Dungeons and Dragons: Introducing Demaia

And here we are. Be warned, while I think I avoided the most severe of imagery, there is violence and not necessarily pleasant imagery ahead. This is an introductory piece for the origin of my Tiefling warlock, Demaia, for an upcoming Dungeons and Dragons campaign – a woman who in blind vengeance forges a pact for freedom with creatures of the Far Realm.

Timbers creaked faintly in the old house as the hunched-over figure knelt before the dying embers of the hearth. Soft ticking from the clock added a monotonous rhythm to the sounds; for outside there was only darkness and silence. Shafts of muted moonlight snaked through holes in the oiled rag draped about the window frame, casting long and intermittent shadows across the floor like slumbering snakes, encroaching ever more on her as the light of the fire died away. At last she was started from her stupor by the dull strike of a soft mallet against the metal in the clock – just a single strike that shook her almost to the bone.

Slowly she rose from the battered chair, standing tall; and even in the dying light from the hearth cast a silhouette that scared aside the phantom snakes that the moon had spawned; the two small horns sweeping back from her head were cast as stark daggers in the room and the sweeping tail swerved in her movement, summoning a far greater serpentine shade as she made her way across the floor gradually and deliberately. Upon reaching the stairs the faint orange glow of an oil lantern illuminated her reddened skin and she squinted, murmuring something incoherent to herself before lifting herself onto the steps.

In a sudden moment, there came a sharp thump from behind her and she spun around abruptly, setting her darkness-veiled gaze upon the door. Another thump followed it, and beyond that came a strained voice.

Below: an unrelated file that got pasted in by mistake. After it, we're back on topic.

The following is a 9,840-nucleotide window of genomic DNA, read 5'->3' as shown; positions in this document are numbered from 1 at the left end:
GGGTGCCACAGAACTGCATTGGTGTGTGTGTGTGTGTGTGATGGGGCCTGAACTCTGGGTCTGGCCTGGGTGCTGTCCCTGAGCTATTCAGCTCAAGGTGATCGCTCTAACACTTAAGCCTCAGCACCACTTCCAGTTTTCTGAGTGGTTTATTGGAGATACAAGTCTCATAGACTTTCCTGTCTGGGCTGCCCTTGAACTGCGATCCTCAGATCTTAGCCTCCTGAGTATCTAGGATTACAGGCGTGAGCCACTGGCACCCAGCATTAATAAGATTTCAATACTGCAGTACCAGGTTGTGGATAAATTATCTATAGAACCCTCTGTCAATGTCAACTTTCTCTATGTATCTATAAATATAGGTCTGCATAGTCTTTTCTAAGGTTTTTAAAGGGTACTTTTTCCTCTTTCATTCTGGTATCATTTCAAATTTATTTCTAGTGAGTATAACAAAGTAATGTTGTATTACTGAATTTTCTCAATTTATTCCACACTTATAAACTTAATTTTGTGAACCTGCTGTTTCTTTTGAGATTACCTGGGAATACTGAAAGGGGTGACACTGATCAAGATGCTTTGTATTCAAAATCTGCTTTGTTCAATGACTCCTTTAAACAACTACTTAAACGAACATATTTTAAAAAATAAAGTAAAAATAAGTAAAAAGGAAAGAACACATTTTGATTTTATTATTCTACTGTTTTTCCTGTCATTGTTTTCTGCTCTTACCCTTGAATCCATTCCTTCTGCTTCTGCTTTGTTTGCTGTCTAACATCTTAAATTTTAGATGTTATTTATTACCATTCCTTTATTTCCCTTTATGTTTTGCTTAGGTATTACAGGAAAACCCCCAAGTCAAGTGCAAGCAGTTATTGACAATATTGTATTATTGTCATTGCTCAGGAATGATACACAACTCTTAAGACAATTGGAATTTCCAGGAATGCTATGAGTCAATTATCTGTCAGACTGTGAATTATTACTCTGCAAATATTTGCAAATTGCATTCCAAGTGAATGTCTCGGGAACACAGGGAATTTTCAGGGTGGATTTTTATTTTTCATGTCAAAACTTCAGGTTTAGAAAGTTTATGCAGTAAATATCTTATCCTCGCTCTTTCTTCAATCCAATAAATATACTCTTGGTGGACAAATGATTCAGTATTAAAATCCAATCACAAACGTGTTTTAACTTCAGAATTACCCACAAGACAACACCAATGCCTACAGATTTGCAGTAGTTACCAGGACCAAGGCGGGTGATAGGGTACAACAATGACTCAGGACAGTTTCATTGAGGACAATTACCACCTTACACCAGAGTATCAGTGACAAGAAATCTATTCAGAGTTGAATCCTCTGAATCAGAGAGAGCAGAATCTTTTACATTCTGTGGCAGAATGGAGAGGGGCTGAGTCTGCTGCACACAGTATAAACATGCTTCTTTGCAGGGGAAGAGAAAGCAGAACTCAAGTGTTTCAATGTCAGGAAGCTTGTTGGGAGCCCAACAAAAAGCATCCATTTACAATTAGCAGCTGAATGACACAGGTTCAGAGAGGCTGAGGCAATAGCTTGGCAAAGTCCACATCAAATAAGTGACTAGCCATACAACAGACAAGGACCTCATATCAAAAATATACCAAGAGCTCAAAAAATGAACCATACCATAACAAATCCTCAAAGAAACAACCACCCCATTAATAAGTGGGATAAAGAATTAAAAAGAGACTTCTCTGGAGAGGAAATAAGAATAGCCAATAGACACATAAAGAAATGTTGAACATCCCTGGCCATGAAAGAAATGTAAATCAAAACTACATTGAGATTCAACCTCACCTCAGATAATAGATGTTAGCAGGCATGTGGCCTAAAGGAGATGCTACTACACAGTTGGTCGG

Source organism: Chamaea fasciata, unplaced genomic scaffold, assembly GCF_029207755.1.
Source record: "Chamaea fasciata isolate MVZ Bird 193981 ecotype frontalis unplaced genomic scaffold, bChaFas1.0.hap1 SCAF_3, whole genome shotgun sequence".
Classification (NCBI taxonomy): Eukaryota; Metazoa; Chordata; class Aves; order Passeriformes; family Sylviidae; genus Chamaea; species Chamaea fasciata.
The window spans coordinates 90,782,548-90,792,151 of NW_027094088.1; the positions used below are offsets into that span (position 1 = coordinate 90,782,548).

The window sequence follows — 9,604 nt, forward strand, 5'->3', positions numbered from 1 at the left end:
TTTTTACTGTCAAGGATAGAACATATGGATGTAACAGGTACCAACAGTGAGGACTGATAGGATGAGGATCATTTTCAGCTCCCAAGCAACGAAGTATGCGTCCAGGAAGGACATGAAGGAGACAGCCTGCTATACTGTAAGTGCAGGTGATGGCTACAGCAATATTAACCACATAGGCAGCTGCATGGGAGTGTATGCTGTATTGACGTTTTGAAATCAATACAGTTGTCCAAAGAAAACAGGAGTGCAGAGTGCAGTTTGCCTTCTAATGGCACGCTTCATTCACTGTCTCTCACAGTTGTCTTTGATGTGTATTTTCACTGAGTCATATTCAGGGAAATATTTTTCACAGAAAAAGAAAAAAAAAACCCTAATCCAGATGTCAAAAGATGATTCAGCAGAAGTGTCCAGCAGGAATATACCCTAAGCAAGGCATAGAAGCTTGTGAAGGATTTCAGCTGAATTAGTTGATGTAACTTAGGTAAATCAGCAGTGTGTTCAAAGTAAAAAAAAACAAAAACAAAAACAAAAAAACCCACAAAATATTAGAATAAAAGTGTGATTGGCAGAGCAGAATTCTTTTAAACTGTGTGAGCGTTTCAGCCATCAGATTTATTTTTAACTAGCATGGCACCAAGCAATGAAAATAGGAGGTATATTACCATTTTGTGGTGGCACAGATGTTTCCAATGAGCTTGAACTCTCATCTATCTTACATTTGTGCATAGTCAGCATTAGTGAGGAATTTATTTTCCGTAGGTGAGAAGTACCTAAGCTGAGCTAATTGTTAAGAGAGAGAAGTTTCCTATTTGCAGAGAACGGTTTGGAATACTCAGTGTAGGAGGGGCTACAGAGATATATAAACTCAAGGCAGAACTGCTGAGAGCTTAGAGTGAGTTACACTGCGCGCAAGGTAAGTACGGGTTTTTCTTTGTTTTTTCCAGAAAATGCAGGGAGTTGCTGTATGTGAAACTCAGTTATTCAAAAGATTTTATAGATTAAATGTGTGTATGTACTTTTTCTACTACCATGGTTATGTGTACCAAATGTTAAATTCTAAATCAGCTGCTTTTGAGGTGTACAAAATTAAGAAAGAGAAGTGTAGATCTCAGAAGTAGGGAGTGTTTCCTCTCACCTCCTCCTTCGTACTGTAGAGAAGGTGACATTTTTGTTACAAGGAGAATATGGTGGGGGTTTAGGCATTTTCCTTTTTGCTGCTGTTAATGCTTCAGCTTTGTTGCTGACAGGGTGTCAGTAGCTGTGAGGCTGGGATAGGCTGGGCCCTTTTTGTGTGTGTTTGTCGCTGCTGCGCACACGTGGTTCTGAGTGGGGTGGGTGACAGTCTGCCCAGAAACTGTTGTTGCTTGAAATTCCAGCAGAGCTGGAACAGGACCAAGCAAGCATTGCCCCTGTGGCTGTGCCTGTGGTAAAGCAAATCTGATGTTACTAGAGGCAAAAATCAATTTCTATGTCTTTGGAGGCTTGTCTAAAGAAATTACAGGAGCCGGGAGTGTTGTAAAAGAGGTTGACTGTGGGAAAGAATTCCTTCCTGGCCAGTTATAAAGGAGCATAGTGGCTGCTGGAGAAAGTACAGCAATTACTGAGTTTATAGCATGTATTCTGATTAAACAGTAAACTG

“Demaia,” came the insistent tone, “Demaia, open up, quickly!”

Though recognition settled in the Tiefling’s mind it took her a long moment to allow herself to walk to the door and open it cautiously, letting only half of her face peek around its edge with her nose rested against the wood. In the one eye, whose amethyst colour was vaguely perceptible in the searchlight of the moon funnelled down narrow streets, gleamed a profound wariness, even as she spoke quietly.

“What is it?” she asked with a surreptitious low tone, glancing over his shoulder searchingly; he was a short man, and while she tended to be slightly taller than those around her, this particular one was a full head below, draped in rags that so thoroughly concealed his form and face from view that it was only his voice she had come to recognise with any reliability.

“I need yar help,” came his reply, laced with an undertone of regret and an inflection of fear, “Please.”

Demaia’s brow sunk into a weak frown and her grip on the door tightened. A voice in the back of her mind protested vehemently, pulling her back into the room of shadows and snakes – safety, even if not comfort, lay within after all. It was not to be, however, as she could not prevent the softening of her expression as emotion eked its way to the fore. Though a diminutive, self-interested street rat, the man in rags had been the one to find her a home away from the doubtful eyes of those whom looked down on her kind, to live and work in relative peace. She sighed in resignation and lowered her gaze back down to him.

“… What’s happened?”

His movements were rapid and awkward, and his calloused hands rapidly shifted over each other as the mass of rags that represented his head looked this way and that. In a ragged voice he spoke in a manner that sounded uncharacteristically calculated.

“There was… A accident, at th’ docks,” he explained cryptically with a gesture of his hand, “Law’s all o’er it, an’ they’re peekin’ for me, like they think…” his explanation was accompanied by more urgent and completely random gestures with both shaking hands.

The Tiefling gritted her teeth and pushed the door open properly without needing to hear more, moving off to sweep a battered leather coat from a rusty hook on the wall, “Get in here and hide,” she snapped, “Wait for me to get back. Where?”